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We won’t give up on achieving universal access to healthcare – Vice President, Dr. Mahamudu Bawumia

We won't give up on achieving universal access to healthcare - Vice President, Dr. Mahamudu Bawumia

We won’t give up on achieving universal access to healthcare – Vice President, Dr. Mahamudu Bawumia


Dr. Mahamudu Bawumia, the vice president, has reaffirmed the government’s commitment to improving Ghanaians’ access to healthcare.

On August 28, 2018, Dr. Bawumia said, “Since taking office in 2017, the NPP Government has prioritized and invested in infrastructure and services, to expand access to health care, especially to remote parts of the country and vulnerable members of society.” He was speaking at the start of the 50th Anniversary Celebrations and Conference of the Medical and Dental Council in Accra.

Dr. Bawumia stated, “As a Government, we have taken a keen interest in improving upon access to health care in Ghana for the benefit of our people across the country.”

The Vice President also emphasized policies and services the Government has introduced and improved in the Health sector, which he observed are strengthening healthcare delivery in the nation. This is in addition to the building and extension of numerous physical infrastructure.

“The National Ambulance Service is also fit for purpose now, with the delivery of One Constituency, One Ambulance,” said the Vice President.

“We have also seen the introduction of drones for the delivery of medical supplies and blood across the vast section of the country. We have six drone delivery centres in Ghana and we have two more to go, which will then cover the rest of the country. Currently, the six, each centre is delivering about 100 flights every day on average from each centre going to very remote areas of the country where they are dropping critical medicines and saving lives. That has made Ghana, our country, the largest medical drone delivery country in the world,” Dr. Bawumia added.

He continued, “We are also embarking on the network for all hospitals and clinics and chips compound. That is ongoing and we expect to make a very significant improvement by the end of next year where we expect over 2000 hospitals and clinics to be fully networked so that we don’t have to carry folders from one hospital to another. Currently, the regional and teaching hospitals have been networked and we are expecting that once this is done, this is when tele medicine will take its full place in Ghana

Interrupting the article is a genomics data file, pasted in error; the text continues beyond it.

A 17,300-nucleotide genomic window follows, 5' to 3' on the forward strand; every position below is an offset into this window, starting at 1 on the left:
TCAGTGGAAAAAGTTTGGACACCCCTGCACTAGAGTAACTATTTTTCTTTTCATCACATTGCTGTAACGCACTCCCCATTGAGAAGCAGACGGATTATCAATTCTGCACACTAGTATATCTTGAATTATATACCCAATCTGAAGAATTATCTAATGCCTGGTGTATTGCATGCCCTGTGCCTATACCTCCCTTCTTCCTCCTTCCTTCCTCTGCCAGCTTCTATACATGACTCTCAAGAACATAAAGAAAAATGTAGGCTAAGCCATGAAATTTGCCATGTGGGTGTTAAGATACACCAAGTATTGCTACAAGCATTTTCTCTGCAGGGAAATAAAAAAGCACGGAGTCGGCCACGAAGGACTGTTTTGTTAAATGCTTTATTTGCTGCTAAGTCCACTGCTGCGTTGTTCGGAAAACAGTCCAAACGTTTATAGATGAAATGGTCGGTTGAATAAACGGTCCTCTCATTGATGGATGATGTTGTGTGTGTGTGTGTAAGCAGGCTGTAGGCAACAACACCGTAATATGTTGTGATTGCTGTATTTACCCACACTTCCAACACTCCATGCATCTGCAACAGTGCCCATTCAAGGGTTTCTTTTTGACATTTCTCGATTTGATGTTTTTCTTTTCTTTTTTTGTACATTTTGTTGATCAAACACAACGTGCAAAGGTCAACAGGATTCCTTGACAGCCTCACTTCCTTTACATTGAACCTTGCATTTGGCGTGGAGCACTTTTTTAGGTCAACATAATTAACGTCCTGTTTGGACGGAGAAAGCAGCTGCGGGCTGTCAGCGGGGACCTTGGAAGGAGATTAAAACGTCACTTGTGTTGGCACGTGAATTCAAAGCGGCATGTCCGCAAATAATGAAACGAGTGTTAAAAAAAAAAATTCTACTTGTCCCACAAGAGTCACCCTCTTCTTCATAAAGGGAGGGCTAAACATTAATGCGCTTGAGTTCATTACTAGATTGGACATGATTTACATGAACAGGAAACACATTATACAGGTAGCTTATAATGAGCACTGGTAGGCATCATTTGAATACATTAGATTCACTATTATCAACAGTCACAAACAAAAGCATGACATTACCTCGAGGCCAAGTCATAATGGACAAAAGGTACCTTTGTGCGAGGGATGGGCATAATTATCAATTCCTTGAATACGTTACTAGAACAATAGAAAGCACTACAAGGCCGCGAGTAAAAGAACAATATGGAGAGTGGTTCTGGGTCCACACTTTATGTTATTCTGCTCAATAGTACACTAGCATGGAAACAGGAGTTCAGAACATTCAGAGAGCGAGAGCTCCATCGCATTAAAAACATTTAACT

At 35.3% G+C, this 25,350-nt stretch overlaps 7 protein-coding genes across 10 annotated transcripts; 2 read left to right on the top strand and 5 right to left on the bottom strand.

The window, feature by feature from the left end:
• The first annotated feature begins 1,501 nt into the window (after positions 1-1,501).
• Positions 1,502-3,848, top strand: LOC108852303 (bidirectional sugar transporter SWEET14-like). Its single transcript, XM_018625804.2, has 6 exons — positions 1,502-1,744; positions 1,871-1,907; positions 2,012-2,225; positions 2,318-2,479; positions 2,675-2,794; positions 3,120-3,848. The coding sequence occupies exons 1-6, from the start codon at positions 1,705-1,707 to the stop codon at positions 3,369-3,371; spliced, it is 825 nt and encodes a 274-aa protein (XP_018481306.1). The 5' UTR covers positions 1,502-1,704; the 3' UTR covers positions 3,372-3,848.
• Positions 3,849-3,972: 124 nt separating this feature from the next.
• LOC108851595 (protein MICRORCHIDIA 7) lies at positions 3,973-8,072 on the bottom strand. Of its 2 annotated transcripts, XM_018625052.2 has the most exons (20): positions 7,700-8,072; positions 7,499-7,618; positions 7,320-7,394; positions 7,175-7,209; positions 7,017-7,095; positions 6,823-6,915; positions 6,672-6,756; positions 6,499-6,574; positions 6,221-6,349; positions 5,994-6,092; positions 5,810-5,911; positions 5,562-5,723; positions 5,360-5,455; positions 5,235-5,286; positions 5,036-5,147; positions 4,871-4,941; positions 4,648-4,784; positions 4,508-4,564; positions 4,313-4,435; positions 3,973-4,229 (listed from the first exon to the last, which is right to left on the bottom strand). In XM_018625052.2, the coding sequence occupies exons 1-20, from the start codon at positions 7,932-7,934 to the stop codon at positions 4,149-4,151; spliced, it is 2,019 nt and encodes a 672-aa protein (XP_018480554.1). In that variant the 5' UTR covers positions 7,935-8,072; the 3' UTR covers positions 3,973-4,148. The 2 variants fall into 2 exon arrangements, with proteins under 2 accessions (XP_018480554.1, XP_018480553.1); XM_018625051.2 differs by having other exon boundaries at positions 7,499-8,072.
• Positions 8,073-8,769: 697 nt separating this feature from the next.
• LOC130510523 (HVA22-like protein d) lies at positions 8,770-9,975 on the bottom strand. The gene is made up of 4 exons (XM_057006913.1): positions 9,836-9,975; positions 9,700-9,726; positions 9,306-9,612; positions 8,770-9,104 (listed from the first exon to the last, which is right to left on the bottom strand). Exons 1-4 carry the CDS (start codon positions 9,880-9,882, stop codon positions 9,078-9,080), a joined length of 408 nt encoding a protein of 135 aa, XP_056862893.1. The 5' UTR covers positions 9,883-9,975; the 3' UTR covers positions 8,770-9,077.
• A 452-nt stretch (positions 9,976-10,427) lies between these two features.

“Government is also improving on the efficiency of the operations of the National Health Insurance Scheme (NHIS) and this has allowed the NHIS to expand the scope of its services to include childhood cancers, thereby removing the lack of money as a critical barrier to lifesaving healthcare services.”

Dr. Bawumia mentioned the introduction of the Agenda 111 project, under which the Government is building 101 district hospitals, 6 regional hospitals, and 4 psychiatric hospitals in Ghana “to boost the provision of healthcare infrastructure and ease accessibility to healthcare services,” underscoring the Government’s commitment to a relentless approach to increasing access to healthcare throughout the country.

While praising the Medical and Dental Council’s members for their vital contributions to the nation, he also highlighted government worry on the rising incidence of negligence and other improper behavior on the part of certain of its members.

“Government is worried about the increasing numbers of complaints about allegations of clinical negligence, poor professional attitude and conduct, inhumane and degrading treatment of patients and some practitioners who provide services outside their areas of competency of their training,” Dr. Bawumia said.

He stressed, “We are happy that the Council is defining clear boundaries so that the various categories of practitioners know the limits to their practice in the interest of patient safety and well-being.

“We commend the Council for being proactive in these matters. And I understand some Policy Documents on Specialist Register; Practitioners Stamp, Name Tag and Appropriate Professional Apparel, as well as, Scope of Practice for Physicians assistants were recently launched to address some of these issues of concern.”

The vice president also voiced worries about some medical professionals who use drugs or alcohol excessively, work while impaired by drugs or alcohol, or have mental health issues.

“All these things may call into question their fitness for practise. Yet the experience from the Medical and Dental Council, Ghana, shows that some of these professionals had challenges during their undergraduate training and that early identification of impairment and intervention are associated with better outcomes.

“It is my belief that the conference will suggest solutions for effectively managing such practitioners not only within the health professions but the entire public sector where similar concerns exist,” Dr. Bawumia urged.


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